New observations of a highly variable pulsar using the European Space Agency’s (ESA) XMM-Newton are perplexing astronomers. Monitoring this pulsar simultaneously in X-rays and radio waves, astronomers have revealed that this source, whose radio emission is known to switch on and off periodically, exhibits the same behavior, but in reverse, when observed at X-ray wavelengths. It is the first time that a switching X-ray emission has been detected from a pulsar, and the properties of this emission are unexpectedly puzzling. As no current model is able to explain this switching behavior, which occurs within only a few seconds, these observations have reopened the debate about the physical mechanisms powering the emission from pulsars.
Few classes of astronomical objects are as baffling as pulsars, which were discovered as flickering sources of radio waves and soon after interpreted as rapidly rotating and strongly magnetized neutron stars. Although scientists have found about 2,000 pulsars since the first was discovered in 1967, a detailed understanding of the mechanisms that power them still eludes them.
“There is a general agreement about the origin of the radio emission from pulsars: It is caused by highly energetic electrons, positrons, and ions moving along the field lines of the pulsar’s magnetic field, and we see it pulsate because the rotation and magnetic axes are misaligned,” said Wim Hermsen from the Netherlands Institute for Space Research in Utrecht. “How exactly the particles are stripped off the neutron star’s surface and accelerated to such high energy, however, is still largely unclear.”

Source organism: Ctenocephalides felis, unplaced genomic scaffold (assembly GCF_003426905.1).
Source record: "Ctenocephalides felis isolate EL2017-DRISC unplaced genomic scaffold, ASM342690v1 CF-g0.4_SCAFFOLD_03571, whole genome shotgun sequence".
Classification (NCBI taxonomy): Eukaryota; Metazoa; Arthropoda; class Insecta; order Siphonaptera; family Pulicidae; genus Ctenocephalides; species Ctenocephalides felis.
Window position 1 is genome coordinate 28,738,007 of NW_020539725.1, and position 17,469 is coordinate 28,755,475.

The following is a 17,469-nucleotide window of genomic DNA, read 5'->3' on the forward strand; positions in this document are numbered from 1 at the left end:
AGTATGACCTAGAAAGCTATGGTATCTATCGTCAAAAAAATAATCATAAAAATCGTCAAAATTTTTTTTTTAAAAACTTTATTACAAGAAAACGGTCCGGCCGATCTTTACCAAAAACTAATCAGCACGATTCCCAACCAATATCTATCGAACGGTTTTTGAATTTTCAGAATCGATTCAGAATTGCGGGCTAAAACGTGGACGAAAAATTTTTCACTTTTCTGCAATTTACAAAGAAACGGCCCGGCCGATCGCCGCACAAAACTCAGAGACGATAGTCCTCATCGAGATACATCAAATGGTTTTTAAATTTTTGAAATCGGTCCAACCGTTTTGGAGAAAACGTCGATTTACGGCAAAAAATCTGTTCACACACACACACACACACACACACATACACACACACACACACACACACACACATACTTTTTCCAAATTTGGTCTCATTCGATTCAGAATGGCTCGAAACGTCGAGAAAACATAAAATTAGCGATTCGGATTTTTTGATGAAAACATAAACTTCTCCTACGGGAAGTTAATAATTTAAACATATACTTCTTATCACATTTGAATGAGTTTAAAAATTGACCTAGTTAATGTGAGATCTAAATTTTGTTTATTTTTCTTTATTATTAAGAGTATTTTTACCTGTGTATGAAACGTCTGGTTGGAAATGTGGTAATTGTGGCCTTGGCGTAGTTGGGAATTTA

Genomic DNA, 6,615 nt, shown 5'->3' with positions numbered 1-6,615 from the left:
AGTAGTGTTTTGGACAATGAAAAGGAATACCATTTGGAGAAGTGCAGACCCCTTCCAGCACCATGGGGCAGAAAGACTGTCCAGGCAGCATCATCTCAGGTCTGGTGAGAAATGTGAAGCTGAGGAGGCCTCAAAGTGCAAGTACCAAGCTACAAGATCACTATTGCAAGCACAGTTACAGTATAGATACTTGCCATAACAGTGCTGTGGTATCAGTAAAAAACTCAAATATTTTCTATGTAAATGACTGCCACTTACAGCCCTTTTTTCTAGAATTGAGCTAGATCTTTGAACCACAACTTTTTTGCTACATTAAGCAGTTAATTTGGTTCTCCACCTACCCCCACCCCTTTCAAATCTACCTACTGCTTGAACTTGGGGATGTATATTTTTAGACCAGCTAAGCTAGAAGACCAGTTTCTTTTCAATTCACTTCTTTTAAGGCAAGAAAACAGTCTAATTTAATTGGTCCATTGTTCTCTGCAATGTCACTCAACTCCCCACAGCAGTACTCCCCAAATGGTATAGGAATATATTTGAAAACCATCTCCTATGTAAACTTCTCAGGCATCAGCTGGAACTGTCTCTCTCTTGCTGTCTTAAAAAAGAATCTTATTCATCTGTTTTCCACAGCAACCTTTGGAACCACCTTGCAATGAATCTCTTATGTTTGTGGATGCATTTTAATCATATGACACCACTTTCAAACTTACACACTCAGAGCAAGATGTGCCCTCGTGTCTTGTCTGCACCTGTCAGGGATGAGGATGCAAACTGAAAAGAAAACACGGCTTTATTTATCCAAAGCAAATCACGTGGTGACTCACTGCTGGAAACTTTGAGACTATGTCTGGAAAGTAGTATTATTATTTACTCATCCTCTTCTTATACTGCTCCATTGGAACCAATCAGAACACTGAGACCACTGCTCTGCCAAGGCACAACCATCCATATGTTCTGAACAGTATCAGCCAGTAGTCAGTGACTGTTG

Hermsen led a new study based on observations of the pulsar known as PSR B0943+10, which were performed simultaneously in X-rays with ESA’s XMM-Newton and in radio waves. By probing the emission from the pulsar at different wavelengths, the study had been designed to discern which of various possible physical processes take place in the vicinity of the magnetic poles of pulsars. Instead of narrowing down the possible mechanisms suggested by theory, however, the results of Hermsen’s observing campaign challenge all existing models for pulsar emission, reopening the question of how these intriguing sources are powered.
“Many pulsars have a rather erratic behavior: In the space of a few seconds, their emission becomes weaker or even disappears for a while, just to go back to the previous level after some hours,” said Hermsen. “We do not know what causes such a switch, but the fact that the pulsar keeps memory of its previous state and goes back to it suggests that it must be something fundamental.”